“Battles are won or lost before they are fought.” Sun Tzu

Battles are lost or won by preparation. This is as true for sports like dragon boat racing, a sport I enjoy and compete in, as it is for self-defense. We can increase our chances by daily training on a mental and physical level and by making daily choices that further our goals, whether the goal is winning a competition or staying safe.

Here are three attributes of effective preparation:

  • Develop a positive mental attitude and enjoy mental training.
  • Hone your physical skill sets through realistic, hard physical training.
  • Adopt a daily routine of making conscious choices.

Mental training is key for self-defense. As in sport competitions, mental preparation is key for success in self-protection. Self-defense should start long before any physical action. Personal safety management, de-escalation, risk awareness, risk reduction, and risk avoidance are a huge part of self-defense. This is especially true for anyone who doesn’t boast 250 pounds of lean muscle and solid fighting skills honed in long-term training.

Mental training starts with developing and nurturing a positive attitude towards yourself and your abilities. It helps to like and to value yourself in order to want to protect yourself. As in sports competitions, in self-defense it helps to believe in yourself. Of course, such beliefs should be based on competence and training. Delusion and self-deception about one’s abilities can be dangerous.

My mental self-defense training includes reminding myself regularly to be aware of myself and of my environment. I ask myself periodically, “How do I feel? What do I sense? Where am I? What am I doing? What should I pay attention to right now?” This type of metal training has probably increased my safety more than my time in the gym. For instance, it has kept me safe numerous times when I was driving and when my thoughts drifted off to things other than the traffic and the road conditions around me.

Avoidance is Best. Avoiding violence is more effective self-protection than any other self-defense. It protects you not only from physical and emotional injuries and doctor and therapy bills, but also from potential civil lawsuits and the inevitable legal fees, even if you were totally justified and were never prosecuted criminally. While you may consider legal prosecution for excessive force a remote risk, especially if you are a woman, you still need to consider it as a potential risk of any physical counter-attack.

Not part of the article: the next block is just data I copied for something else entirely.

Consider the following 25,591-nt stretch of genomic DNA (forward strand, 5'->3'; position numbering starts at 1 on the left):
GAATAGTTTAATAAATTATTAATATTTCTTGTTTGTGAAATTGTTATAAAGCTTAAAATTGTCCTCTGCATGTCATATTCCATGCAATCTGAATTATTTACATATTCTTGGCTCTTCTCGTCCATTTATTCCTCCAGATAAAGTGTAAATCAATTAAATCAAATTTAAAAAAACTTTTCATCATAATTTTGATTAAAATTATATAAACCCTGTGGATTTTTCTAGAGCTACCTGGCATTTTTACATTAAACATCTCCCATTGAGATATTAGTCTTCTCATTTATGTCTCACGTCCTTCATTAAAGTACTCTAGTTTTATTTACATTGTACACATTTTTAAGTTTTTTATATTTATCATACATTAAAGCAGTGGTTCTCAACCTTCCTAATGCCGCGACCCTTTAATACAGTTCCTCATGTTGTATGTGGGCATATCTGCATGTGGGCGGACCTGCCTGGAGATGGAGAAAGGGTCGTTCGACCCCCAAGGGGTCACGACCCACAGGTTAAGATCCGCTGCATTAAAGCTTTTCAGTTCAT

Physical training needs to be realistic. Physical attacks happen when avoidance has failed. Physical attacks are often brutal, fast, and continuous. Vicious close-up violence does damage. It hurts, and without proper preparation, and sometimes even with it, it can debilitate you before you have any chance to counter it. A physical attack is nothing like a sparring match in a boxing ring or a martial arts octagon . It’s not a fight between two matched competitors. Any person who is being attacked, especially people who are smaller and have less mass than their attacker, need to counter-attack immediately, ferociously, and on proper targets. If you have to fight for your life, you may have a better chance if you fight “dirty.” Targets and techniques that are illegal in sports are often essential when you need to counter-attack. Training for self-defense needs to be based on the realities of criminal attacks, not the niceties of sports competitions.

It helps to be able to see valuable targets like eyes, throat, groin, knees, or ankles. You’ll want to train how to use your natural weapons effectively and how to inflict incapacitating damage to these targets. You should also practice using improvised weapons. A rock or an iron bar can do more damage than your hammer-fist alone.

When your attacker outweighs you by 100 pounds, you may benefit from deception, distraction, and disruption. You’ll  want to know how to shut down or at least seriously impair, systems like sight,  how to break a knee joint or damage a wrist or ankle. But “knowing” isn’t enough; you’ll need to be able to dish out violence without hesitation and with full commitment. Not everyone is able to switch instantly from their civilized mindset to an a-social attacker mode necessary to shut down a threat. Think about what it would take for you to make that switch. And thinking about it isn’t enough. At the very least, you may want to do some training on a body opponent bag.

Physical training needs to be realistic. Training from positions of disadvantage and a focus on good body mechanics and on ending any attack as quickly as possible are important elements of such training.

Make deliberate choices regarding your safety. The choices we make every day increase or decrease our risks and our chances of remaining safe, not just from criminal attackers. Sometimes we make conscious choices to take risks, for example when we go white water rafting at extreme water levels, or when we travel or work in geographic areas with a high risk of terrorism, crime, or other violence.

Sometimes, people take other risks, like remaining with a violent partner. For some people, these decisions aren’t real choices due to economic, social, familial, legal, or other factors.

But the more we can choose deliberately, the more we can consciously weigh the risks and benefits of our choices, the more effectively we can manage our safety risks.

It’s important to have fun, and sometimes that means making a conscious choice to “live dangerously.” But at the very least, make these choices fully aware of what you are risking and gaining.


Flip at Triple Hole

Flip at Triple Hole

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